[erlang-questions] erlang sucks

attila.rajmund.nohl@REDACTED attila.rajmund.nohl@REDACTED
Tue Mar 11 19:25:03 CET 2008

On Tue, 11 Mar 2008, Mats Cronqvist wrote:
> more so because most of his complaints are essentially valid.
> *  the syntax does suck. for beginners, because it looks weird (i.e. not like 
> ALGOL), thus being a major obstacle to adoption. for pros, because the silly 
> separators, and the needless verbosity (lambdas, using 'receive' instead of 
> '?', etc)
> * 'if' is  completely worthless, and should ideally be obsoleted.
> * strings as lists of integers is often annoying.
> * the X1=x1(X),X2=x2(X1),,, pattern is tedious and error prone.
> * records are  "limited and verbose" (for a reason, but still)
> * some of the libs/docs are of poor quality.

There's one more thing that sometimes drive me nuts - due to the lack of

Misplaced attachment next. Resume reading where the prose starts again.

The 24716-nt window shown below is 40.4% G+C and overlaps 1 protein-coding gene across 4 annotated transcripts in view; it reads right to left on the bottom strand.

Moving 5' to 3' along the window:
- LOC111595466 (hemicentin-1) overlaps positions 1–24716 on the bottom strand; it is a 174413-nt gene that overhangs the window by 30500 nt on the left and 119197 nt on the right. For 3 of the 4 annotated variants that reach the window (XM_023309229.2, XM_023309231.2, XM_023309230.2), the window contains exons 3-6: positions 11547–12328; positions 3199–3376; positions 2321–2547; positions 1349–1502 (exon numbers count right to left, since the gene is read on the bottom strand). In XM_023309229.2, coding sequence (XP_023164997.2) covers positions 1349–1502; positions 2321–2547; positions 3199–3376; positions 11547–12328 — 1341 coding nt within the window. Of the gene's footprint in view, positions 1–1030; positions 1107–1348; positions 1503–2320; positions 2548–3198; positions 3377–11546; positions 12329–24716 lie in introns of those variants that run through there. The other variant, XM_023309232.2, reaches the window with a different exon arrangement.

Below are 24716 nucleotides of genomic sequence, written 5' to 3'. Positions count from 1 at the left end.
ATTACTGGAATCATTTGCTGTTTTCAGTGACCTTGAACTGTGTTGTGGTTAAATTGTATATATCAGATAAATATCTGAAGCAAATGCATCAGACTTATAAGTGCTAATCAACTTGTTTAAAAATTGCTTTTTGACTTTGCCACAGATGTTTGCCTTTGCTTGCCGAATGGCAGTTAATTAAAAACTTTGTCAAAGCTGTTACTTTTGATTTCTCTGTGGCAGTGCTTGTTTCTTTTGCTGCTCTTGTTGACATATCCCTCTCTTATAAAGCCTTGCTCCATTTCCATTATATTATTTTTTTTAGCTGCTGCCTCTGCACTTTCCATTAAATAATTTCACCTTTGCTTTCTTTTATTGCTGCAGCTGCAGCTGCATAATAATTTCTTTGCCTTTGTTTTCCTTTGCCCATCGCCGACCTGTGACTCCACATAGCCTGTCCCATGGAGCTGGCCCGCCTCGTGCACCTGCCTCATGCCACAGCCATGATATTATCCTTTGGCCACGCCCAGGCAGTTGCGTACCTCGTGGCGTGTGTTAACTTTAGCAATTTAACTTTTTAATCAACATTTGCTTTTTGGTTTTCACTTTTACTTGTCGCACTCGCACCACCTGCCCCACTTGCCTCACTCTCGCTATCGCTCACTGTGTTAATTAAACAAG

decent 'if' statement, new functions are written instead of branches of
a conditional statement. So I see a lot of code like this:
do_something(X, Y) ->
     really_do_something(X, Y).

really_do_something(a, Y) ->
     really_really_do_something(a, Y);

really_really_do_something(a, b) ->
     ... % could be a one liner

The problem is that the really_really_do_something is way to long to
type for people whose editor can't complete function names, so they'll
write rrds instead - which is very non-intuitive. I've just checked and
our code contains more than 150 functions with 3 character name, more
than 50 functions with 2 character name and more than 150 functions with
4 character name. Some of these names actually make sense (e.g. get,
set), but most of them do not - and I don't like function names that do
not make sense. I haven't seen this practice in C++ or Java projects.

"Beware of bugs in the above code; I have only proved it correct, not
  tried it."

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